The Stirling Revolution Aug / Sept 2019: The Perfect Storm

The relationship between a customer and the bike shop is either a fleeting affair or a long-term relationship, says STIRLING SENIOR. Between these two is a relationship of convenience. Then there is also the perfect storm.


This is where the so-called sales guys are hanging around together with none of them particularly keen on breaking away and helping the “old” guy who is wandering around looking at the entry level hardtails and
feeling the tyres. After 10 or 15 minutes the ‘old guy’ straightens his tie, pushes his spectacles back on to the bridge of his nose and briskly heads for the door. Three steps more, almost out of the door when one of the sales guys yells: “Need any help sir?”“Just looking,” mutters the “old” guy and thinking to himself: “I was just looking because no one gave me the opportunity to buy.” We’ve all been in this situation in a retail
store and, yes, we hit the one-star Google review and haven’t been back again.

The “fleeting affair” isn’t always the bike shop’s fault -for example: sometimes first-time customers come in and all they want is the biggest discount possible (actually, impossible!). Basically, they don’t give a damn about whether the store is still in business in a year’s time.



Essentially, this is a rider who engages with a bike shop because it’s convenient for him or her. It’s in his neighbourhood. He doesn’t have any real brand loyalty. Or, he’s driving in a different “hood” and pops in to buy a set of brake pads. Gets an urge to buy orange flat pedals, checks online, and orders them online. On vacation, the kids are driving him crazy, tosses up between a fishing rod and a road bike. The road bike wins and so does the seaside local bike shop (which sells fishing rods as well). The cool thing about this guy is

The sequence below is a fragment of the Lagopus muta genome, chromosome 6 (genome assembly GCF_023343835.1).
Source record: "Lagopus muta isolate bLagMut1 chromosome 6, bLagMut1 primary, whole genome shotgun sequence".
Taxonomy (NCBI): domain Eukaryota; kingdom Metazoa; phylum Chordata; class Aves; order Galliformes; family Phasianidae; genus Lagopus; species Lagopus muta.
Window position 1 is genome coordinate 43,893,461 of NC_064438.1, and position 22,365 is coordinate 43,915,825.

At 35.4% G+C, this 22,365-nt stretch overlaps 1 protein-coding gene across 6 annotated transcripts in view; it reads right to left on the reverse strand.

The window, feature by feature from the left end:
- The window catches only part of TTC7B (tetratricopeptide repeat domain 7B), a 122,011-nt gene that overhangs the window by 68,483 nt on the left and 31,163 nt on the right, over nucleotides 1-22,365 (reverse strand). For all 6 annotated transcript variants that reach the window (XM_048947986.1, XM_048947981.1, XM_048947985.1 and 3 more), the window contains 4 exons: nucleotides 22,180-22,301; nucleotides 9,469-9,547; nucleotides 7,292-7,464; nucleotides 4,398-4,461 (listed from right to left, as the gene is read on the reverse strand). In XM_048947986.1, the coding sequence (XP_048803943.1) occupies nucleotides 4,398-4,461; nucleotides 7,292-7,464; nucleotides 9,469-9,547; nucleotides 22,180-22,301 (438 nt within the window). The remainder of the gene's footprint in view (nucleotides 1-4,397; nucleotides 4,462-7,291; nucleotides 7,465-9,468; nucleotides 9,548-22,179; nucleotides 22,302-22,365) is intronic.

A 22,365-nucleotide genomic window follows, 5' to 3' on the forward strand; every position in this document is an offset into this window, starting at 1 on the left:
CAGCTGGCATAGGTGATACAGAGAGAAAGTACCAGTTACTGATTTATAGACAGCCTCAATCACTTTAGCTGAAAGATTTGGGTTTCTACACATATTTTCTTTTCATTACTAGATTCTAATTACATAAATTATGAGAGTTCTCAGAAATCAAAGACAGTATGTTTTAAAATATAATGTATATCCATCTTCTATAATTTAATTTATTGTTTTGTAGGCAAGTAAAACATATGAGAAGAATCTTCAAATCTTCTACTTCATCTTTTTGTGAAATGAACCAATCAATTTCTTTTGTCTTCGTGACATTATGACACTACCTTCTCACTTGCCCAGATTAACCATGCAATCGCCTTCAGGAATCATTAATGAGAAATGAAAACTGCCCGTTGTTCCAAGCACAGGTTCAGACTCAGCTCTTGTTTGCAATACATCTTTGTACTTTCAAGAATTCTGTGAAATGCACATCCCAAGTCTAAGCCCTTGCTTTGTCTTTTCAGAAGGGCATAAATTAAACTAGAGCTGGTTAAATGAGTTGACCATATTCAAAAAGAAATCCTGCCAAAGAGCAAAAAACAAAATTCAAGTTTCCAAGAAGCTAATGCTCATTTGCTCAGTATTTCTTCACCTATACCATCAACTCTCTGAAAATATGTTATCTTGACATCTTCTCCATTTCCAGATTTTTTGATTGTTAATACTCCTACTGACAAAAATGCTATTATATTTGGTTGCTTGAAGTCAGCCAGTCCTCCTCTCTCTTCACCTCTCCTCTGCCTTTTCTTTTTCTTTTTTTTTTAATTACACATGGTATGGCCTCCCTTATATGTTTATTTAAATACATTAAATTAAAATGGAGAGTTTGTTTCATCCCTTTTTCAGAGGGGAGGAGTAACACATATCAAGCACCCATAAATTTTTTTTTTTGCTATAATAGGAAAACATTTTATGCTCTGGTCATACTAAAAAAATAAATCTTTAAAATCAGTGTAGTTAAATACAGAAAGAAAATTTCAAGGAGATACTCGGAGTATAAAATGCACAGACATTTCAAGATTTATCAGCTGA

he’ll happily tell his neighbourhood bike shop about each of his buying adventures – sharing the love. And if his bike shop is cool, they’ll share his enthusiasm (or tease him, just a bit, if his purchase lacked a bit of judgement).



This is the so called regular. These relationships don’t just happen. There is a courtship, there are ups and downs and sometimes a rocky road to bike shops earning a regular. A good bike shop only becomes a good bike shop once it has built up a regular customer base. A perfect regular doesn’t ask for a discount as
he know he will be looked after at the till. He’ll be squeezed into a busy workshop when he has an emergency. He’ll accept a delay when his bike shop has a flu epidemic in the workshop. If he sees something online at a great price, he’ll first ask his LBS if they can match the price. The shop can or it can’t – but all is fair in love and war. Regulars and the bike shop don’t just talk bikes. We share stories about our lives, we sometimes/often/ always ride together. We’re sad when our regular has to move his life elsewhere. We’re supportive when he has injured himself in a “toughen the f… up” sort of way. And our regulars are sincerely interested in how well our store is doing.



It’s quite simple: Often, our very, very best customers are those where there has been a major blow-up. Mostly the customer has the blow-up. Sometimes the bike shop has the blow-up. It’s like in any human relationship (read: best buddies/living together/engaged/ married/business partners).

The perfect storm is where everyone survives and the survivors have a special bond forever. Mmm … forever? Well, at least in a philosophical sense.

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